Meanwhile, the BU rocket club carried on—for a time with Luke Colby’s younger brother, Aaron Colby (ENG’08), at the helm. However, the club had to limit its ambitions once the amateur club with the airfield closed. The next nearest launch site was in Virginia.
That’s been an ongoing struggle for the BU club, says Master Lecturer Caleb Farny (ME), associate chair for undergraduate programs and the club’s faculty advisor. Never mind a launch site—even a place to hold a stationary fire test is hard to come by in the densely inhabited Boston area. After much searching, Farny was able to locate a test site in Sudbury, Massachusetts.
At about this time, Harris arrived in Boston with a grand vision.
A fire lit
Harris caught the rocket bug at age six. “I got a model rocket, thought it was the coolest thing ever and away we went,” he says. As a teenager in eastern Oregon, “I would work a summer job to make some funds, use those funds to build a project for that year, then go out in the desert the next summer to try to launch it.”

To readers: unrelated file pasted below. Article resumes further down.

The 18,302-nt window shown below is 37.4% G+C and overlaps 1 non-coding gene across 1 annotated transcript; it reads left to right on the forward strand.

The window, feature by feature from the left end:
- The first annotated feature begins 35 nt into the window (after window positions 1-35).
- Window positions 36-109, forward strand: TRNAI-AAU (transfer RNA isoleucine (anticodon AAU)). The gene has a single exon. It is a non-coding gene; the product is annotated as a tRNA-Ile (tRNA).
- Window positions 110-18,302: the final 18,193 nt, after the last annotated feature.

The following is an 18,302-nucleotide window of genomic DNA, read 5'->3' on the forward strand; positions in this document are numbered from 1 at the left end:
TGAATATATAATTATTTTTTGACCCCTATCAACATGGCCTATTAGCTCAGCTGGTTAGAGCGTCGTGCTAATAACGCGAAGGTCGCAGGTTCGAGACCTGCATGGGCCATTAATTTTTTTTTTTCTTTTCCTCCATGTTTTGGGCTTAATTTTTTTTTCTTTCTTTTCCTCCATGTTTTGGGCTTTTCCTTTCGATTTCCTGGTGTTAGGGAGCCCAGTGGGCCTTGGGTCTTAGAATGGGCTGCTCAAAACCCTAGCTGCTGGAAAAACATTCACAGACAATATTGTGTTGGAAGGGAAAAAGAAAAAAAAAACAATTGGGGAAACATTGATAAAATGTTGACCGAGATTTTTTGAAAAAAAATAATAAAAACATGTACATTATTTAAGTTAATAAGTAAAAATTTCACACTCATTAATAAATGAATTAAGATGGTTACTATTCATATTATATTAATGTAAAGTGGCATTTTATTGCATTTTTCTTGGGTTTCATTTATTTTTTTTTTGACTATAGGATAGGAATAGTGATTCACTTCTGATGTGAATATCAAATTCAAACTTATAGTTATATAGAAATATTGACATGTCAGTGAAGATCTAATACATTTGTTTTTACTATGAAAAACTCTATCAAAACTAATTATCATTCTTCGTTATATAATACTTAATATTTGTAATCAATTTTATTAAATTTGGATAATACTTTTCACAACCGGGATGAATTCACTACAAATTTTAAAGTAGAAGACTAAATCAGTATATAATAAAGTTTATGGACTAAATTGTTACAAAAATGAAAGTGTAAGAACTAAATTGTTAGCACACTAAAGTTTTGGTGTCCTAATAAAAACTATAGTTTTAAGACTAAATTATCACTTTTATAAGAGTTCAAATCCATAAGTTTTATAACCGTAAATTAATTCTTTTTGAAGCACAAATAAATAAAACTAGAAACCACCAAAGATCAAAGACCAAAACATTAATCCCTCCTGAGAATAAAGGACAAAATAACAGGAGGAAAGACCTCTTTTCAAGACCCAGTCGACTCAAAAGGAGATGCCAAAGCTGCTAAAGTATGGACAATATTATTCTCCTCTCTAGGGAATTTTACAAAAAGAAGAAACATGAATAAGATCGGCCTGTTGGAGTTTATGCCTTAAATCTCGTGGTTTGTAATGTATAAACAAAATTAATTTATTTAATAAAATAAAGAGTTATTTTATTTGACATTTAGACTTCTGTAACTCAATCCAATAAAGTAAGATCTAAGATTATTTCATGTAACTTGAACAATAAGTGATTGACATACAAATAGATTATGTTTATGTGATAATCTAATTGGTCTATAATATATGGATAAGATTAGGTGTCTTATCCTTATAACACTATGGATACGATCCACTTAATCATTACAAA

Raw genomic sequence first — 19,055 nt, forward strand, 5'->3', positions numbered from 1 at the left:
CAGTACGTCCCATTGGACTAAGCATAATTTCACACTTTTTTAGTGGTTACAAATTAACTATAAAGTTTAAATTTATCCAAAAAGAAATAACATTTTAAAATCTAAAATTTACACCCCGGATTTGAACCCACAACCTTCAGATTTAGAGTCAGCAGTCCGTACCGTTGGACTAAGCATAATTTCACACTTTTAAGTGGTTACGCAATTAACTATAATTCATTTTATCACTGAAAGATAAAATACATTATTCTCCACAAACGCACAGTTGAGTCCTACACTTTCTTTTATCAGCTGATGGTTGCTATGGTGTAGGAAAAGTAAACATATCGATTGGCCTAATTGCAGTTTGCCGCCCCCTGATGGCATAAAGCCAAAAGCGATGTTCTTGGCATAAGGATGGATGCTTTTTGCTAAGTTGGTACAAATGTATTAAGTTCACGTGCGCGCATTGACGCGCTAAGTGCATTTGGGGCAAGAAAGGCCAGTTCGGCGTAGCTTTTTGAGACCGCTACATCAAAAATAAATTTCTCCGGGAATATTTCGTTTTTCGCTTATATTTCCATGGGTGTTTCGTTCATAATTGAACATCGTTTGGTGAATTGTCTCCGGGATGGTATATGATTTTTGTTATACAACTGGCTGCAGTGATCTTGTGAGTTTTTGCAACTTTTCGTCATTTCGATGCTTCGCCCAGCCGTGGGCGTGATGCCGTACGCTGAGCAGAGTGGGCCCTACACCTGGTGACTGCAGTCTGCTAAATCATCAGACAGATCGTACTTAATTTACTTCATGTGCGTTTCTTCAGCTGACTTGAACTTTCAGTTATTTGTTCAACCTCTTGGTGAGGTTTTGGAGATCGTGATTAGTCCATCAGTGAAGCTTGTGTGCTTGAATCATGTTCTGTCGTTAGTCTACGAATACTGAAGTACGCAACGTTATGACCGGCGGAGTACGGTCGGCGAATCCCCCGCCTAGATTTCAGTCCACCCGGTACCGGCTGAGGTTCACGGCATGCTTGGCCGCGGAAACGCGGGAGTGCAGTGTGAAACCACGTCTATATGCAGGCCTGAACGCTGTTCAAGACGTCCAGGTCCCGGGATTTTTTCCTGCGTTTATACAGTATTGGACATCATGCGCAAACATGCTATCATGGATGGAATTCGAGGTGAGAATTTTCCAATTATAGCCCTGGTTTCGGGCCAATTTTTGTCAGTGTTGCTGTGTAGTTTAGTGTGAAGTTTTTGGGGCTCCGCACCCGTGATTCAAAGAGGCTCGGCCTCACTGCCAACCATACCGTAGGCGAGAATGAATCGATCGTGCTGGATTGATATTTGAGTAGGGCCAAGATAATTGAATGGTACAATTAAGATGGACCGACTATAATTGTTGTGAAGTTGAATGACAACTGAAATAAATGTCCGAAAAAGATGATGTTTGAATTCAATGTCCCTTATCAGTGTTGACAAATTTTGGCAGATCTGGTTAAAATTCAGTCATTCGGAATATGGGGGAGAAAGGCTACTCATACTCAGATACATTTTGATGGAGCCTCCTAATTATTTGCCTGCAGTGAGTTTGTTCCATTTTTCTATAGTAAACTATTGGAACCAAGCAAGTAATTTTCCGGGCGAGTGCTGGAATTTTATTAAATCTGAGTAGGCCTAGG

As a sophomore mechanical engineering major at BU, Harris took over as director of the team, which he renamed BURPG. He proposed an ambitious plan to build a rocket every year for three years, culminating in the 35-foot Starscraper. After testing it in Sudbury, if all went well, the students hoped they would travel to the Nevada desert in 2015, launch the rocket, and make history.
“It was just a blast,” Harris says, recalling those efforts. “We were fortunate to get a really talented group of students together. I think the talent exists with ENG students every year; you’ve just got to ignite it. We probably had 20 people who for the better part of three years spent every waking hour on this.”